The Motion Picture & Television Fund commemorated its centennial anniversary with its 100 Years of Hollywood: A Celebration of Service gala, held at the Lot on Formosa in West Hollywood on Saturday night.
Founded in 1921 by silent screen legend Mary Pickford, the nonprofit organization provides working and retired members of the entertainment community with an array of social and health services including financial assistance, child and elder care, and residential living at its Wasserman Campus in Woodland Hills.
The gala was originally set to take place last year, but it was postponed due to the COVID-19 pandemic. On the red carpet ahead of the event, MPTF president and CEO Bob Beitcher told The Hamden Journal, “It’s a year in the making because we hoped to have done it last year and so to arrive at this point is great, but the anticipation of what the show is going to be and what the response is going to be is a little nervous-making. At the same time, I’m deeply moved by the fact that we have been able to do it.”
Beitcher explained that he found it challenging to book talent as many members of the industry had returned to work and said that he had been particularly moved by longtime supporter Jodie Foster’s participation in the evening’s festivities.
“The good news is that everyone in the industry is working. The bad news is that everyone in the industry is working,” he said. “I got in touch with Jodie Foster, who has been a big supporter. I said, ‘Jodie, will you do this?’ and instantly she said, “I’ll be there. Tell me what you need me to do.’ And I was literally crying on the phone.”
Foster told The Hamden Journal, “It’s great to be here. I just finished a movie so it’s nice that I was able to be in town and be able to attend this. I don’t always get to be here and I’ll get to see lots of faces of people that I’ve worked with from the past.”
“We all look the same, we just look older,” she joked.
Co-chair of the MPTF 100th host committee Sherry Lansing said that she was excited to celebrate the nonprofit’s work and specifically the safety net provided by the Wasserman campus.
“People work, they earn good livings and then the work stops,” she told The Hamden Journal. “It often stops because of age. But now, we are living to be 100. We are living to be 85. And I think what happens, through no fault of anybody is that you outlive your money.”
Lansing continued, “And then what do you do? There are just so many people who have friends that can help them but the home is there for you. And if you can’t pay, it’s OK. And you have your dignity and you have a group of people who you have worked with and you have respect and you can live another 20 years in bliss.”
The evening began with an outdoor cocktail reception catered by chefs Vartan Abgaryan, Ben Ford, Govind Armstrong and Mei Lin. Tom Bergeron served as the announcer for the show, which was held in a soundstage and kicked off with a musical medley of classic movie and television theme songs performed by Rickey Minor and the Rickey Minor Band.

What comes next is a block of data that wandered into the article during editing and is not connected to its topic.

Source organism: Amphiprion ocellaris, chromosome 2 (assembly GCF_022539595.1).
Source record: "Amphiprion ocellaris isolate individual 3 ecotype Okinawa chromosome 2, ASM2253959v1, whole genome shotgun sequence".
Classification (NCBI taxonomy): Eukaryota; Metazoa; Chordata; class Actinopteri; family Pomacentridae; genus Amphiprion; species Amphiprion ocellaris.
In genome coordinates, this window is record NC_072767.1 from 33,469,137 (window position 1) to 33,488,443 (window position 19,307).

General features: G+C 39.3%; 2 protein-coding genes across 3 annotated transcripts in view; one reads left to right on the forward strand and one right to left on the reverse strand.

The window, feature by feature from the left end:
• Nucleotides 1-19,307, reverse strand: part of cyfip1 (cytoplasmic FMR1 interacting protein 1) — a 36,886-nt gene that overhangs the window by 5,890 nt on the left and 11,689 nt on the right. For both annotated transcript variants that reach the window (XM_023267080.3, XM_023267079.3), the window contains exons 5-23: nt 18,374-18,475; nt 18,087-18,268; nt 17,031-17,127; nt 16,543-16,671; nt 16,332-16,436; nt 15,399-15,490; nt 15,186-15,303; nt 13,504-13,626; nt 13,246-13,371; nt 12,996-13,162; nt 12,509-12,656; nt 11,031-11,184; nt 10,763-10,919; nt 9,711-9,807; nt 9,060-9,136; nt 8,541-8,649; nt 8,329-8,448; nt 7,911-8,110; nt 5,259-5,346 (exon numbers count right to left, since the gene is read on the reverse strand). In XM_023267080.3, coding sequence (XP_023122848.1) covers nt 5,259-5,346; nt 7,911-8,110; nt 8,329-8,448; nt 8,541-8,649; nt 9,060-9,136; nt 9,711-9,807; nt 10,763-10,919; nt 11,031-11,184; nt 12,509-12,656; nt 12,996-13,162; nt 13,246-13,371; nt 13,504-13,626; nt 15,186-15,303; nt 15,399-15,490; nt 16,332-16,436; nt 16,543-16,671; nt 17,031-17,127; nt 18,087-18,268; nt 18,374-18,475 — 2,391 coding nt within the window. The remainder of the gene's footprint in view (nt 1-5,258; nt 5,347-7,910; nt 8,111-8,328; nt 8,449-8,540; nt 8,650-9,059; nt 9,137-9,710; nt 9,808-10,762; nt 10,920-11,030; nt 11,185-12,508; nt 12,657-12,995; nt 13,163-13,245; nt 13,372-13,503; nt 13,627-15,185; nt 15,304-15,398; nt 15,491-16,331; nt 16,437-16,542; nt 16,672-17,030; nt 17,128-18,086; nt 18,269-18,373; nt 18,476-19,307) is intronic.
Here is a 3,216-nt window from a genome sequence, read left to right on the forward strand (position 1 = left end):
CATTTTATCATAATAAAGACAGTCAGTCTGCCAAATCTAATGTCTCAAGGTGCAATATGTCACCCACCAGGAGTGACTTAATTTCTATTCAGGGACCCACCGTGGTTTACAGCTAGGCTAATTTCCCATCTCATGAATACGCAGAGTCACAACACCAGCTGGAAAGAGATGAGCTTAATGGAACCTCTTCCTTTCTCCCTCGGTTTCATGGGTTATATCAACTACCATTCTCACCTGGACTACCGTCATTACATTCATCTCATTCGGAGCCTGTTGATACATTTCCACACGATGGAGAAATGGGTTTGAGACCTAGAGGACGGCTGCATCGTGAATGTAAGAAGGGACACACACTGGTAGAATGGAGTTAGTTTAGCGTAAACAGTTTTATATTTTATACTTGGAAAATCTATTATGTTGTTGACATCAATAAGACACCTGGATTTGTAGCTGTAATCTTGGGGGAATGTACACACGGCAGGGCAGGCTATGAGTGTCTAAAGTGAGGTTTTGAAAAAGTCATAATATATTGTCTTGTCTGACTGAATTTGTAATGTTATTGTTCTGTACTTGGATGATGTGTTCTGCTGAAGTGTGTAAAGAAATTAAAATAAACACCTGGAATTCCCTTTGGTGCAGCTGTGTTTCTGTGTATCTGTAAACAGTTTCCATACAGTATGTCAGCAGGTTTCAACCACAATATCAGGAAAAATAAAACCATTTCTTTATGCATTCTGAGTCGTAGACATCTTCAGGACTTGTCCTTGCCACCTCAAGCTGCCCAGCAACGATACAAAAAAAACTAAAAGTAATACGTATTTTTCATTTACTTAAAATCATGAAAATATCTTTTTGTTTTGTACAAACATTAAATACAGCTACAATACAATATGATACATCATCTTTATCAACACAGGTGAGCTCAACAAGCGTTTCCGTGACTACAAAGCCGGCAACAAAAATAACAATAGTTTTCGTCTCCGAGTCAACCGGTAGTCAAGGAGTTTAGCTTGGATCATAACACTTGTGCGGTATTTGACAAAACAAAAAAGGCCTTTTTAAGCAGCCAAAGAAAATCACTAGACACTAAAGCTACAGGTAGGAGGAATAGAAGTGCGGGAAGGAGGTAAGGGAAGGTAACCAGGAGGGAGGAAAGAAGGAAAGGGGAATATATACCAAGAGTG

The fundraiser also featured performances by Chloe Arnold’s tap dance band Syncopated Ladies, the singer-songwriter duo Barlow & Bear, R&B artist Ledisi and pop singer Tori Kelly.
Kelly, who had earlier told The Hamden Journal that she had chosen “a very big, iconic song from an iconic movie” delivered a soaring rendition of Celine Dion’s “My Heart Will Go On” from the 1997 blockbuster movie Titanic.
Host committee co-chair Casey Wasserman presented former MPTF chairman Jeffrey Katzenberg and his wife Marilyn with the Silver Medallion Award in recognition of their three decades of service to the organization.
In his speech, Katzenberg paid tribute to his father Walter, who served as his role model for philanthropy. He recalled how Walter, a successful stockbroker, would walk around New York City with a wad of $100 bills that he would discreetly hand out to service workers and people who needed help.
“For those of you familiar with the classic film “Sullivan’s Travels”, Dad was a real-life Sullivan,” he said.
Katzenberg also remembered how his father explained the motivation behind his generosity. “He said, I believe it is important to take care of those that take care of us and who cannot take care of themselves.”
Throughout the night, industry figures and MPTF supporters including Jim Gianopulos, Adam Scott, Ashlei Tave, Tony Ludwig, Yvette Nicole Brown, Rebecca Huntley, Mirna Gonzalez, Lorena Soria, Monica Macer and Alex Aguilar Jr. took the stage to share tributes to the nonprofit’s work over the past 100 years as well as personal stories of how the foundation had impacted their lives and the lives of people they knew.
Foster introduced her “Alice Doesn’t Live Here Anymore”, “Taxi Driver” and “Silence of the Lambs” costar Harry Northrup, who is a current resident at the Wasserman Campus. In a touching speech, Northrup recounted how MPTF helped him and his wife Holly Prado after they were displaced from their home due to an electrical fire in 2017 and had nowhere to go.
“When bad times hit me, I was blessed to become a resident of the Woodland Hills campus,” he said.
In one of the most moving moments of the night, screenwriter Billy Ray spoke of how MPTF came to his mother’s aid after she was diagnosed with Alzheimer’s. Ray said, “She’s in Pickford House now and I thank God for that every day. My mom doesn’t know who I am anymore and I’m pretty sure she doesn’t know where she is. But she knows she is safe and she knows she is home. All the Hollywood pictures on the wall tell her so and that, believe it or not, is a happy ending.”